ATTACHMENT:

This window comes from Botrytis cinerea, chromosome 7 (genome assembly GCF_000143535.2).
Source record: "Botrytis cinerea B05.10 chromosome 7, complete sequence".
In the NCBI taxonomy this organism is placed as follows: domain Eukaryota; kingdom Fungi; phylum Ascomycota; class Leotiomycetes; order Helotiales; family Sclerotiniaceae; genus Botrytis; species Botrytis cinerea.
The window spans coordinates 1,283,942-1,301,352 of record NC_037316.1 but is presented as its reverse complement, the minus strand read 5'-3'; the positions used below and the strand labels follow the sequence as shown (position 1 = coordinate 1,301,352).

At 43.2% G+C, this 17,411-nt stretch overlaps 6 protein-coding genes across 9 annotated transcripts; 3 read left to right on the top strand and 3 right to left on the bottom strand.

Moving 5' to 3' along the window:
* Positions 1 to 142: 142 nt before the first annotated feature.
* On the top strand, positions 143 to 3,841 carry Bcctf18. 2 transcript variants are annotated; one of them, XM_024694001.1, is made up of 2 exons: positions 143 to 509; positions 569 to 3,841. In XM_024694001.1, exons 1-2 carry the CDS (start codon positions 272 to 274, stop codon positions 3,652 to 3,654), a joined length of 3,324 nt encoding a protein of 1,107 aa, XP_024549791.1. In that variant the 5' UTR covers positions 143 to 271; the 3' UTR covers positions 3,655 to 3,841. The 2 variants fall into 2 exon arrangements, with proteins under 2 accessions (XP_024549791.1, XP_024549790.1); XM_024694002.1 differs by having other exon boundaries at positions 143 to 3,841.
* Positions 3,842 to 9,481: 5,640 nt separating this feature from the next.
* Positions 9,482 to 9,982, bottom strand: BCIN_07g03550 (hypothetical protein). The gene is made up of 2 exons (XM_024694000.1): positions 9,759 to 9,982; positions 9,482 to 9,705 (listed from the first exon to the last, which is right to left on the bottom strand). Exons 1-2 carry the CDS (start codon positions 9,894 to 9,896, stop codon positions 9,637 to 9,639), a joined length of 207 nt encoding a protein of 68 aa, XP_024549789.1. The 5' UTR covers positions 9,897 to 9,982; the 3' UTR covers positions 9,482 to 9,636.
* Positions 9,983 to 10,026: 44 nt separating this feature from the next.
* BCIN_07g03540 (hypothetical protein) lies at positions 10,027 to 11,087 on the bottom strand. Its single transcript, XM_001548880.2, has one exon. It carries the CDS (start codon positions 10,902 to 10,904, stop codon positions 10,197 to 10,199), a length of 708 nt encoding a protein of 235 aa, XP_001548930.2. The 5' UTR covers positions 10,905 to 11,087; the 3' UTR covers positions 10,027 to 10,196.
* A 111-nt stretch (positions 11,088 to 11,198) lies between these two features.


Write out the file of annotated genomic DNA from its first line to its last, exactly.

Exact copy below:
This window comes from Botrytis cinerea, chromosome 7 (genome assembly GCF_000143535.2).
Source record: "Botrytis cinerea B05.10 chromosome 7, complete sequence".
In the NCBI taxonomy this organism is placed as follows: domain Eukaryota; kingdom Fungi; phylum Ascomycota; class Leotiomycetes; order Helotiales; family Sclerotiniaceae; genus Botrytis; species Botrytis cinerea.
The window spans coordinates 1,283,942-1,301,352 of record NC_037316.1 but is presented as its reverse complement, the minus strand read 5'-3'; the positions used below and the strand labels follow the sequence as shown (position 1 = coordinate 1,301,352).

At 43.2% G+C, this 17,411-nt stretch overlaps 6 protein-coding genes across 9 annotated transcripts; 3 read left to right on the top strand and 3 right to left on the bottom strand.

Moving 5' to 3' along the window:
* Positions 1 to 142: 142 nt before the first annotated feature.
* On the top strand, positions 143 to 3,841 carry Bcctf18. 2 transcript variants are annotated; one of them, XM_024694001.1, is made up of 2 exons: positions 143 to 509; positions 569 to 3,841. In XM_024694001.1, exons 1-2 carry the CDS (start codon positions 272 to 274, stop codon positions 3,652 to 3,654), a joined length of 3,324 nt encoding a protein of 1,107 aa, XP_024549791.1. In that variant the 5' UTR covers positions 143 to 271; the 3' UTR covers positions 3,655 to 3,841. The 2 variants fall into 2 exon arrangements, with proteins under 2 accessions (XP_024549791.1, XP_024549790.1); XM_024694002.1 differs by having other exon boundaries at positions 143 to 3,841.
* Positions 3,842 to 9,481: 5,640 nt separating this feature from the next.
* Positions 9,482 to 9,982, bottom strand: BCIN_07g03550 (hypothetical protein). The gene is made up of 2 exons (XM_024694000.1): positions 9,759 to 9,982; positions 9,482 to 9,705 (listed from the first exon to the last, which is right to left on the bottom strand). Exons 1-2 carry the CDS (start codon positions 9,894 to 9,896, stop codon positions 9,637 to 9,639), a joined length of 207 nt encoding a protein of 68 aa, XP_024549789.1. The 5' UTR covers positions 9,897 to 9,982; the 3' UTR covers positions 9,482 to 9,636.
* Positions 9,983 to 10,026: 44 nt separating this feature from the next.
* BCIN_07g03540 (hypothetical protein) lies at positions 10,027 to 11,087 on the bottom strand. Its single transcript, XM_001548880.2, has one exon. It carries the CDS (start codon positions 10,902 to 10,904, stop codon positions 10,197 to 10,199), a length of 708 nt encoding a protein of 235 aa, XP_001548930.2. The 5' UTR covers positions 10,905 to 11,087; the 3' UTR covers positions 10,027 to 10,196.
* A 111-nt stretch (positions 11,088 to 11,198) lies between these two features.